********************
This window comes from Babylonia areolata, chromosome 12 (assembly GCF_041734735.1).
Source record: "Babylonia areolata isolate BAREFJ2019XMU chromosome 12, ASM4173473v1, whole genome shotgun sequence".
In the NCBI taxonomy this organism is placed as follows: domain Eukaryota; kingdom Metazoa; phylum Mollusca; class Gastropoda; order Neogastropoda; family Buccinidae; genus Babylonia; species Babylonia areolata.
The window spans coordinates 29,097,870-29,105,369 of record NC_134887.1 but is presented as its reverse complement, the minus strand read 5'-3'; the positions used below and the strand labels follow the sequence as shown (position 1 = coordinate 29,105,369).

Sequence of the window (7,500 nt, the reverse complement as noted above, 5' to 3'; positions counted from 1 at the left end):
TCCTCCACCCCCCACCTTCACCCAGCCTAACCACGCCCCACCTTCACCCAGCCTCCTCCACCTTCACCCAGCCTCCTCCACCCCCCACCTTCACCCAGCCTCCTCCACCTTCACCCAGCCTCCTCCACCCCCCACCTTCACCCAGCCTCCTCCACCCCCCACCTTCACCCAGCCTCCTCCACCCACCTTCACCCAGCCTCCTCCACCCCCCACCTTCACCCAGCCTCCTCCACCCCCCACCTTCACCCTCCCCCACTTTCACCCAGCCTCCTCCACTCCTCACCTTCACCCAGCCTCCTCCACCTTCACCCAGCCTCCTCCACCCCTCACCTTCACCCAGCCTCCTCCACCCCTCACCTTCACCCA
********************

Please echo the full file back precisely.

This window comes from Babylonia areolata, chromosome 12 (assembly GCF_041734735.1).
Source record: "Babylonia areolata isolate BAREFJ2019XMU chromosome 12, ASM4173473v1, whole genome shotgun sequence".
In the NCBI taxonomy this organism is placed as follows: domain Eukaryota; kingdom Metazoa; phylum Mollusca; class Gastropoda; order Neogastropoda; family Buccinidae; genus Babylonia; species Babylonia areolata.
The window spans coordinates 29,097,870-29,105,369 of record NC_134887.1 but is presented as its reverse complement, the minus strand read 5'-3'; the positions used below and the strand labels follow the sequence as shown (position 1 = coordinate 29,105,369).

Sequence of the window (7,500 nt, the reverse complement as noted above, 5' to 3'; positions counted from 1 at the left end):
TCCTCCACCCCCCACCTTCACCCAGCCTAACCACGCCCCACCTTCACCCAGCCTCCTCCACCTTCACCCAGCCTCCTCCACCCCCCACCTTCACCCAGCCTCCTCCACCTTCACCCAGCCTCCTCCACCCCCCACCTTCACCCAGCCTCCTCCACCCCCCACCTTCACCCAGCCTCCTCCACCCACCTTCACCCAGCCTCCTCCACCCCCCACCTTCACCCAGCCTCCTCCACCCCCCACCTTCACCCTCCCCCACTTTCACCCAGCCTCCTCCACTCCTCACCTTCACCCAGCCTCCTCCACCTTCACCCAGCCTCCTCCACCCCTCACCTTCACCCAGCCTCCTCCACCCCTCACCTTCACCCA